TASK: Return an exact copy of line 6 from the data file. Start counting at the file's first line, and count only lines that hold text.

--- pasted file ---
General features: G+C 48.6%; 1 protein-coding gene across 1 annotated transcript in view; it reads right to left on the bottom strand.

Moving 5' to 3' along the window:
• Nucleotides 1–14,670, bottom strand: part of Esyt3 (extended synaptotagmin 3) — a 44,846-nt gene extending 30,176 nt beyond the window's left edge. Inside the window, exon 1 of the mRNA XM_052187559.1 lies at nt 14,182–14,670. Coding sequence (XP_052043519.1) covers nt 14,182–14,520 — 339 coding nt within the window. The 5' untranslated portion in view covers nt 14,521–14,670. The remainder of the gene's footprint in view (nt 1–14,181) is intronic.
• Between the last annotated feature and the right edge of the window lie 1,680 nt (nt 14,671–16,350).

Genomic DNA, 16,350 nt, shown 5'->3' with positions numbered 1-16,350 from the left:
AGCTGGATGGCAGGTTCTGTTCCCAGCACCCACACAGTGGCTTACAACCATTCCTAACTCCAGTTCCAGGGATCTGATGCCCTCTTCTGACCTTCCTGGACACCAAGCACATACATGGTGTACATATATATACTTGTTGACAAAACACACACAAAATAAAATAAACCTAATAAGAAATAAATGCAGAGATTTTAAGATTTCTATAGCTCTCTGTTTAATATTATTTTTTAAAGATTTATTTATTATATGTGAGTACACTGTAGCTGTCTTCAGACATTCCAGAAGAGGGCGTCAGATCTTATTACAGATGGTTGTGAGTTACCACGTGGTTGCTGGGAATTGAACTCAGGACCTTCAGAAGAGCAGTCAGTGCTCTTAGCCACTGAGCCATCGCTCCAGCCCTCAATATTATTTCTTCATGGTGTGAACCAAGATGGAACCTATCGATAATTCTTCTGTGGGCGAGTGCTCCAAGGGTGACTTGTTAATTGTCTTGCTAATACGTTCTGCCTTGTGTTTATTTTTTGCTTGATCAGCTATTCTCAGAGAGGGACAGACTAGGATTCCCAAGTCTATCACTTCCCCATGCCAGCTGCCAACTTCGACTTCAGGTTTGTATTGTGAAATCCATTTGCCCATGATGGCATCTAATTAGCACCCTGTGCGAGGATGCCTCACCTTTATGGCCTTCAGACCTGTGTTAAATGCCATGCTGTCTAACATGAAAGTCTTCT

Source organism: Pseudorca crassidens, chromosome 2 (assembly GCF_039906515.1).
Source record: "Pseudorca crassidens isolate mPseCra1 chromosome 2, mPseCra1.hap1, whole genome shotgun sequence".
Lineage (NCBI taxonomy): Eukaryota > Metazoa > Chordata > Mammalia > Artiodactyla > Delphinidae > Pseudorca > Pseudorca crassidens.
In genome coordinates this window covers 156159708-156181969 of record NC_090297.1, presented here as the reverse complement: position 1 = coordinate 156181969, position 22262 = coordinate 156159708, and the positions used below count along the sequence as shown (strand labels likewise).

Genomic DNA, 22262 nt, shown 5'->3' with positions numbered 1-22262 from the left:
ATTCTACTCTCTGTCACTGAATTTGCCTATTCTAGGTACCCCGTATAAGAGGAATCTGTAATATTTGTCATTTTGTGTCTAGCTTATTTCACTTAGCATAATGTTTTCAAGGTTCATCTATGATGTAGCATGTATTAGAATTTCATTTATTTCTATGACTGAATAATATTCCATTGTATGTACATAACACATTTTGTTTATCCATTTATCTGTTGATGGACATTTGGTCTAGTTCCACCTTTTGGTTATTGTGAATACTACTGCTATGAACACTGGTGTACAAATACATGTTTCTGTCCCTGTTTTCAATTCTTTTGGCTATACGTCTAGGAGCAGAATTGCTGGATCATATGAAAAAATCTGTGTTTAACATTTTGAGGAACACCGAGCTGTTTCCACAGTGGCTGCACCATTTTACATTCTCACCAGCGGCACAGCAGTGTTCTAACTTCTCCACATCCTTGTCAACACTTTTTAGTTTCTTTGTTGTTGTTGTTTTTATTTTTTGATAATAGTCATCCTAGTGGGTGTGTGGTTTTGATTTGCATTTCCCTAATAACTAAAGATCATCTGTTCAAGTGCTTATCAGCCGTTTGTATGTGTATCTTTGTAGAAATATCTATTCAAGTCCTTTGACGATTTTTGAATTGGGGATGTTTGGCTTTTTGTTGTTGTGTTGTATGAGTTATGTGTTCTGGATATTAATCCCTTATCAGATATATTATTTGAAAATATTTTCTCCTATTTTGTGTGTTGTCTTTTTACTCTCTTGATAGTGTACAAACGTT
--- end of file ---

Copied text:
AGCTGGATGGCAGGTTCTGTTCCCAGCACCCACACAGTGGCTTACAACCATTCCTAACTCCAGTTCCAGGGATCTGATGCCCTCTTCTGACCTTCCTGGACACCAAGCACATACATGGTGTACATATATATACTTGTTGACAAAACACACACAAAATAAAATAAACCTAATAAGAAATAAATGCAGAGATTTTAAGATTTCTATAGCTCTCTGTTTAATATTATTTTTTAAAGATTTATTTATTATATGTGAGTACACTGTAGCTGTCTTCAGACATTCCAGAAGAGGGCGTCAGATCTTATTACAGATGGTTGTGAGTTACCACGTGGTTGCTGGGAATTGAACTCAGGACCTTCAGAAGAGCAGTCAGTGCTCTTAGCCACTGAGCCATCGCTCCAGCCCTCAATATTATTTCTTCATGGTGTGAACCAAGATGGAACCTATCGATAATTCTTCTGTGGGCGAGTGCTCCAAGGGTGACTTGTTAATTGTCTTGCTAATACGTTCTGCCTTGTGTTTATTTTTTGCTTGATCAGCTATTCTCAGAGAGGGACAGACTAGGATTCCCAAGTCTATCACTTCCCCATGCCAGCTGCCAACTTCGACTTCAGGTTTGTATTGTGAAATCCATTTGCCCATGATGGCATCTAATTAGCACCCTGTGCGAGGATGCCTCACCTTTATGGCCTTCAGACCTGTGTTAAATGCCATGCTGTCTAACATGAAAGTCTTCT